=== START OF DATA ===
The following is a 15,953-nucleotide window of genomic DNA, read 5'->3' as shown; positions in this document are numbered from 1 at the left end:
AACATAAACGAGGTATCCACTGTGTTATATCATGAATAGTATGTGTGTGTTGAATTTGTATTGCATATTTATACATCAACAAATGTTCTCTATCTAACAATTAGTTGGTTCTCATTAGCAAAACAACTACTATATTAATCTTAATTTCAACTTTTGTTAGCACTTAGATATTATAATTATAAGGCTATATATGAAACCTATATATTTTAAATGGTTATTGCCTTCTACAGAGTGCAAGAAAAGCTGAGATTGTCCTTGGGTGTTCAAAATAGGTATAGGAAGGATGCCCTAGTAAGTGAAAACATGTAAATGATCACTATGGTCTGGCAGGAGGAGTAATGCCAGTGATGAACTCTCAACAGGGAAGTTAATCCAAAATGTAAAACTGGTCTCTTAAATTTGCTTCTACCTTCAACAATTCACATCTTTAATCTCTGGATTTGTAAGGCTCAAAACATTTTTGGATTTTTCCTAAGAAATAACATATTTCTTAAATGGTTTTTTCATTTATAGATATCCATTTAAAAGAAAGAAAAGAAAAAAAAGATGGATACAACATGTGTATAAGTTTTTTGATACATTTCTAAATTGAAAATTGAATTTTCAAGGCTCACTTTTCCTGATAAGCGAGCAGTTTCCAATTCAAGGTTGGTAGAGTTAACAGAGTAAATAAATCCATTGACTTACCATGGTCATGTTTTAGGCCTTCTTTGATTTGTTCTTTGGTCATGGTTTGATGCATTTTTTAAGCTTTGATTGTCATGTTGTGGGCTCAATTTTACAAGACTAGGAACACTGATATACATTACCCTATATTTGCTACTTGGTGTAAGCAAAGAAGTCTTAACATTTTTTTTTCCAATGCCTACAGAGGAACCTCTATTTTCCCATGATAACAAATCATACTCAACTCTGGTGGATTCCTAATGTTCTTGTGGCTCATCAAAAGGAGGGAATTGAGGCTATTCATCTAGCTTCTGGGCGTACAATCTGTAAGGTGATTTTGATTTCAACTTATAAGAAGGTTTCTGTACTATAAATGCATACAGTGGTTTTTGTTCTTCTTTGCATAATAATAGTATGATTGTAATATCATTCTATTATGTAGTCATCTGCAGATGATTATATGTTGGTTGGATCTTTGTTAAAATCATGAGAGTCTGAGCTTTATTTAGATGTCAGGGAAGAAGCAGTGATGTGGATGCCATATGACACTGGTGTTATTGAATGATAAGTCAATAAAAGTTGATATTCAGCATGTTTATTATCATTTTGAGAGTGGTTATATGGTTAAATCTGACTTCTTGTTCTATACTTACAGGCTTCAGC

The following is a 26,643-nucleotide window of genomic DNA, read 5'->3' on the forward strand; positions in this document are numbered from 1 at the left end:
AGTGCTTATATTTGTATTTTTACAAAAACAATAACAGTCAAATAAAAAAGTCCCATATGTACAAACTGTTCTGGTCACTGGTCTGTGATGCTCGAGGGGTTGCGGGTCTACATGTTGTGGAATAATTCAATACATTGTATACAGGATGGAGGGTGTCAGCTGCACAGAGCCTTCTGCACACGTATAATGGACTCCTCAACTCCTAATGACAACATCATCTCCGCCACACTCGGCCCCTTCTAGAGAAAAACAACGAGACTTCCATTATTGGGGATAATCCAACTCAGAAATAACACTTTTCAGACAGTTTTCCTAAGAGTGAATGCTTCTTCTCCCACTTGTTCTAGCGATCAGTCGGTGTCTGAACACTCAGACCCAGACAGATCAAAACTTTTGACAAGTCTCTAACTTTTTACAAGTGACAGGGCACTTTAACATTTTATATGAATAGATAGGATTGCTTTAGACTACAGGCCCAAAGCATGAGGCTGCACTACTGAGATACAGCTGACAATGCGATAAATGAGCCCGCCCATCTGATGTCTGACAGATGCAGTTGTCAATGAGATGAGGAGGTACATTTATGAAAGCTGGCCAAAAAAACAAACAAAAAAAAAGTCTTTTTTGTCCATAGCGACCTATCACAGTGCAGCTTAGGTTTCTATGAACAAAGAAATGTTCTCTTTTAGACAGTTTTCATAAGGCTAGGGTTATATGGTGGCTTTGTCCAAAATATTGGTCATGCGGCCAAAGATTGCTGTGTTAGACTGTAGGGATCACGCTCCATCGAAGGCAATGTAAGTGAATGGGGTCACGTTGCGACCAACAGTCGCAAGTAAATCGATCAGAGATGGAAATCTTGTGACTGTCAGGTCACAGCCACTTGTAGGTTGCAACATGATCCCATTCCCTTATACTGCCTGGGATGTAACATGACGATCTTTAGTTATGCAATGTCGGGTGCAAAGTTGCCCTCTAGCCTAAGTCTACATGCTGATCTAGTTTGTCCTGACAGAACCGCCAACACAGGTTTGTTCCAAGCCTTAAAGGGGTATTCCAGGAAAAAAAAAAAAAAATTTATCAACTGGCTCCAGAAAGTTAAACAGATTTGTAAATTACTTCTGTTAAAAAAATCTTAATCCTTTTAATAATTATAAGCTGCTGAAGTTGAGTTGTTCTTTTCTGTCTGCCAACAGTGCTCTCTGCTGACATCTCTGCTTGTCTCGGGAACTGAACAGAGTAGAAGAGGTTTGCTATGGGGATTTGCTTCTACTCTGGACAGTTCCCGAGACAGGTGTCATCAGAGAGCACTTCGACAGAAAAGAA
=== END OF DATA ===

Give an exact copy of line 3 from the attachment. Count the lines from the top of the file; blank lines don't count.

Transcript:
The following is a 26,643-nucleotide window of genomic DNA, read 5'->3' on the forward strand; positions in this document are numbered from 1 at the left end: